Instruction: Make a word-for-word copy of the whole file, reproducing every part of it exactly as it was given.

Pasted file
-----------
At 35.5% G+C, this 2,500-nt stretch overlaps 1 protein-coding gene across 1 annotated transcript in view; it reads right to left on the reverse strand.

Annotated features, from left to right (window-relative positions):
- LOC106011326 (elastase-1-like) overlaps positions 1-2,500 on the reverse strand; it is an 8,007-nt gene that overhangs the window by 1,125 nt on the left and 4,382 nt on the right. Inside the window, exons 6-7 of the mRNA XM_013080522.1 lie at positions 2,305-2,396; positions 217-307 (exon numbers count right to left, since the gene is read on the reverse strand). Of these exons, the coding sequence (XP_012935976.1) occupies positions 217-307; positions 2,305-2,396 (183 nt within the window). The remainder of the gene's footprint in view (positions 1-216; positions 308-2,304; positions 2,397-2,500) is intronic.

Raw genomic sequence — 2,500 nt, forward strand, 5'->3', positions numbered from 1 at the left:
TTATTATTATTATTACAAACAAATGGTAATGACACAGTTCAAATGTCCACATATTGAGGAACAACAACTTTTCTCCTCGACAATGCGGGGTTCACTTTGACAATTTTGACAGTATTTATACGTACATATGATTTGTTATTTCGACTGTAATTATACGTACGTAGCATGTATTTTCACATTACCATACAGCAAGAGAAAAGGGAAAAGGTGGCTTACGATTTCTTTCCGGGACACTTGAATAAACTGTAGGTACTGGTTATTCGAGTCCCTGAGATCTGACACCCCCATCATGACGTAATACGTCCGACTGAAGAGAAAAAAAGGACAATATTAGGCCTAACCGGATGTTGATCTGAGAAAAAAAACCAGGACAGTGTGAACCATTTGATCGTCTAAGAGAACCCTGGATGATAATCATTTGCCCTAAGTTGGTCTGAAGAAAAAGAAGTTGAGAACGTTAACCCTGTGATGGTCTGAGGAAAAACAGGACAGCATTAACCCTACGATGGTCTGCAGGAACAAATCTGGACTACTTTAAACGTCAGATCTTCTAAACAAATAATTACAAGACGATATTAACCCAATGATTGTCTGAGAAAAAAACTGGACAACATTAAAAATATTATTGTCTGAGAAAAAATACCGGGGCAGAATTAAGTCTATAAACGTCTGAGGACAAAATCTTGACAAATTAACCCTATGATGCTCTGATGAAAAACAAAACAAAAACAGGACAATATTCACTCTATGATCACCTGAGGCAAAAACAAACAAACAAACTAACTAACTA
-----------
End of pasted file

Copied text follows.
At 35.5% G+C, this 2,500-nt stretch overlaps 1 protein-coding gene across 1 annotated transcript in view; it reads right to left on the reverse strand.

Annotated features, from left to right (window-relative positions):
- LOC106011326 (elastase-1-like) overlaps positions 1-2,500 on the reverse strand; it is an 8,007-nt gene that overhangs the window by 1,125 nt on the left and 4,382 nt on the right. Inside the window, exons 6-7 of the mRNA XM_013080522.1 lie at positions 2,305-2,396; positions 217-307 (exon numbers count right to left, since the gene is read on the reverse strand). Of these exons, the coding sequence (XP_012935976.1) occupies positions 217-307; positions 2,305-2,396 (183 nt within the window). The remainder of the gene's footprint in view (positions 1-216; positions 308-2,304; positions 2,397-2,500) is intronic.

Raw genomic sequence — 2,500 nt, forward strand, 5'->3', positions numbered from 1 at the left:
TTATTATTATTATTACAAACAAATGGTAATGACACAGTTCAAATGTCCACATATTGAGGAACAACAACTTTTCTCCTCGACAATGCGGGGTTCACTTTGACAATTTTGACAGTATTTATACGTACATATGATTTGTTATTTCGACTGTAATTATACGTACGTAGCATGTATTTTCACATTACCATACAGCAAGAGAAAAGGGAAAAGGTGGCTTACGATTTCTTTCCGGGACACTTGAATAAACTGTAGGTACTGGTTATTCGAGTCCCTGAGATCTGACACCCCCATCATGACGTAATACGTCCGACTGAAGAGAAAAAAAGGACAATATTAGGCCTAACCGGATGTTGATCTGAGAAAAAAAACCAGGACAGTGTGAACCATTTGATCGTCTAAGAGAACCCTGGATGATAATCATTTGCCCTAAGTTGGTCTGAAGAAAAAGAAGTTGAGAACGTTAACCCTGTGATGGTCTGAGGAAAAACAGGACAGCATTAACCCTACGATGGTCTGCAGGAACAAATCTGGACTACTTTAAACGTCAGATCTTCTAAACAAATAATTACAAGACGATATTAACCCAATGATTGTCTGAGAAAAAAACTGGACAACATTAAAAATATTATTGTCTGAGAAAAAATACCGGGGCAGAATTAAGTCTATAAACGTCTGAGGACAAAATCTTGACAAATTAACCCTATGATGCTCTGATGAAAAACAAAACAAAAACAGGACAATATTCACTCTATGATCACCTGAGGCAAAAACAAACAAACAAACTAACTAACTA